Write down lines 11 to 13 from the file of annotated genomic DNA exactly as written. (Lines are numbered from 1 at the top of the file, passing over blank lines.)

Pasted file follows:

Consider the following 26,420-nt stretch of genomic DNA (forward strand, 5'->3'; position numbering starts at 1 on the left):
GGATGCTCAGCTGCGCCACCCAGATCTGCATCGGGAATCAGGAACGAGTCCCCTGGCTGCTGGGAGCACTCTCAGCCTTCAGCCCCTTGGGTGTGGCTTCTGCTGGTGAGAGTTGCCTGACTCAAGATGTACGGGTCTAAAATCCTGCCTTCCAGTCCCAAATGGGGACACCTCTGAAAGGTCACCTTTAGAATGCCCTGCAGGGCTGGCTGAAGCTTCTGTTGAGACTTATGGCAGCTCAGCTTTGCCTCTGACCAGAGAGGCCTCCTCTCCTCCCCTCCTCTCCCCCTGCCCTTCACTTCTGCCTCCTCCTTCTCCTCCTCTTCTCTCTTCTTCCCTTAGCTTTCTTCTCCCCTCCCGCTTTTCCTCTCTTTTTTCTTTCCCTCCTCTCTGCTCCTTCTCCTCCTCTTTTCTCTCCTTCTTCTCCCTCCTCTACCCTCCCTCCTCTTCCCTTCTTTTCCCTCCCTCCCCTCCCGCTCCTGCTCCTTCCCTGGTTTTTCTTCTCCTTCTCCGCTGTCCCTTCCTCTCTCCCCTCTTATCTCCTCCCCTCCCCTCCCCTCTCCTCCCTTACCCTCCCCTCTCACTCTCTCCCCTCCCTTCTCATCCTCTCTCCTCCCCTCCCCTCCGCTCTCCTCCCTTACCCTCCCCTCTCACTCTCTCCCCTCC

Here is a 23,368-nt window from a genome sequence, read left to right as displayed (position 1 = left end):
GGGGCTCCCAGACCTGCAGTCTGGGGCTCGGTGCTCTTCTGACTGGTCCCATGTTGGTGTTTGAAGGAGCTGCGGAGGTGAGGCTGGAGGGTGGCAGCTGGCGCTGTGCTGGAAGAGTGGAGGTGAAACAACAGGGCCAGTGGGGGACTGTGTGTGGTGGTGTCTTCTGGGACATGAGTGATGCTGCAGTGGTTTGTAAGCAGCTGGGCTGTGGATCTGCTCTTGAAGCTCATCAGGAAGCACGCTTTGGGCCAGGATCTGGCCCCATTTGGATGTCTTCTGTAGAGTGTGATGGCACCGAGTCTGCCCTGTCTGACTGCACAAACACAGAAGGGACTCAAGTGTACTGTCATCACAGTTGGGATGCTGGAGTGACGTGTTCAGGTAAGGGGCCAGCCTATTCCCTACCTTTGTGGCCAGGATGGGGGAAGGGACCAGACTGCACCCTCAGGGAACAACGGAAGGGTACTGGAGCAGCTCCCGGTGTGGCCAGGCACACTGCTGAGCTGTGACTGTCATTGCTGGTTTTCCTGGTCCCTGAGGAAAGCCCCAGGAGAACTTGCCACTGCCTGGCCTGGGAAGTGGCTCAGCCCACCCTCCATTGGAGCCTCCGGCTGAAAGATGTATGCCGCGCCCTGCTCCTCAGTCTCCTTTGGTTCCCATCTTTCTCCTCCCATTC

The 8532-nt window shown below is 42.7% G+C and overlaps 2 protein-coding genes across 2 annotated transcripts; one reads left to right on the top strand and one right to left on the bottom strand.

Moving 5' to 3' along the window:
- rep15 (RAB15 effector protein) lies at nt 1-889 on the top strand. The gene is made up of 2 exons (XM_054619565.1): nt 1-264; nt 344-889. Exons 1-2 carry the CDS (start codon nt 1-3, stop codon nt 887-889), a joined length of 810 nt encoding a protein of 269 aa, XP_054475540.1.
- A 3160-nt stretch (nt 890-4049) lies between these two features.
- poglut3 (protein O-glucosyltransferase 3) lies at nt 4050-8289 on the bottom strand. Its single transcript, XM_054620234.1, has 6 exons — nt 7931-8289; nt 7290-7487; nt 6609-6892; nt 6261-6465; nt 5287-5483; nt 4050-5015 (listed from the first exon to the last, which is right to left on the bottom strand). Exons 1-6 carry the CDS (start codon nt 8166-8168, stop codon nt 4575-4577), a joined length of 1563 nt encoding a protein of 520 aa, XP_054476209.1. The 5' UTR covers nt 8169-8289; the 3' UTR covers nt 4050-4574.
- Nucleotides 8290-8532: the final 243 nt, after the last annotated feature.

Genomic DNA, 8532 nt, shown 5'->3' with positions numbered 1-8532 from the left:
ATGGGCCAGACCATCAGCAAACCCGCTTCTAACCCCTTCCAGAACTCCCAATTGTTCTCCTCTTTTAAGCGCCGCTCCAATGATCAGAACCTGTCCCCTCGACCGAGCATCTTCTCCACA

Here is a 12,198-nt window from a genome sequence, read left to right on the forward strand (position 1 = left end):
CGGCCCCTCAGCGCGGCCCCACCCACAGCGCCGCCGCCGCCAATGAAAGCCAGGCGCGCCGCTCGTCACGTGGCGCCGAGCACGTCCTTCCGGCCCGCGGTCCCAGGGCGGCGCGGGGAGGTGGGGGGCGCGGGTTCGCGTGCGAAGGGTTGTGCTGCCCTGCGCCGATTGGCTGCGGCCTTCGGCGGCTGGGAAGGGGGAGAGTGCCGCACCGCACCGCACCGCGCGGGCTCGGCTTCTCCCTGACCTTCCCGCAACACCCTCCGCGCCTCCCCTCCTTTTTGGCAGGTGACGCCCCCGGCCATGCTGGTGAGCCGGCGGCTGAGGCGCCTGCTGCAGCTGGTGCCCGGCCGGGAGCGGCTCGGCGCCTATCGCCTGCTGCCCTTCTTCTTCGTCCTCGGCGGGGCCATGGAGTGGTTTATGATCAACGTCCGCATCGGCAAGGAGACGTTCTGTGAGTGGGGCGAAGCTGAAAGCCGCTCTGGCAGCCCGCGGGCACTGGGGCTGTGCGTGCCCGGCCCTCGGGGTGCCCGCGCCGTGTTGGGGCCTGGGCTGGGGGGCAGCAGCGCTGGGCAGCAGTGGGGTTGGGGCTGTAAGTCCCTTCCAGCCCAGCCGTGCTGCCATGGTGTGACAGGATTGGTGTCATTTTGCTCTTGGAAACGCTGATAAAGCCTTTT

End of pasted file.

Genomic DNA, 8532 nt, shown 5'->3' with positions numbered 1-8532 from the left:
ATGGGCCAGACCATCAGCAAACCCGCTTCTAACCCCTTCCAGAACTCCCAATTGTTCTCCTCTTTTAAGCGCCGCTCCAATGATCAGAACCTGTCCCCTCGACCGAGCATCTTCTCCACA

Here is a 12,198-nt window from a genome sequence, read left to right on the forward strand (position 1 = left end):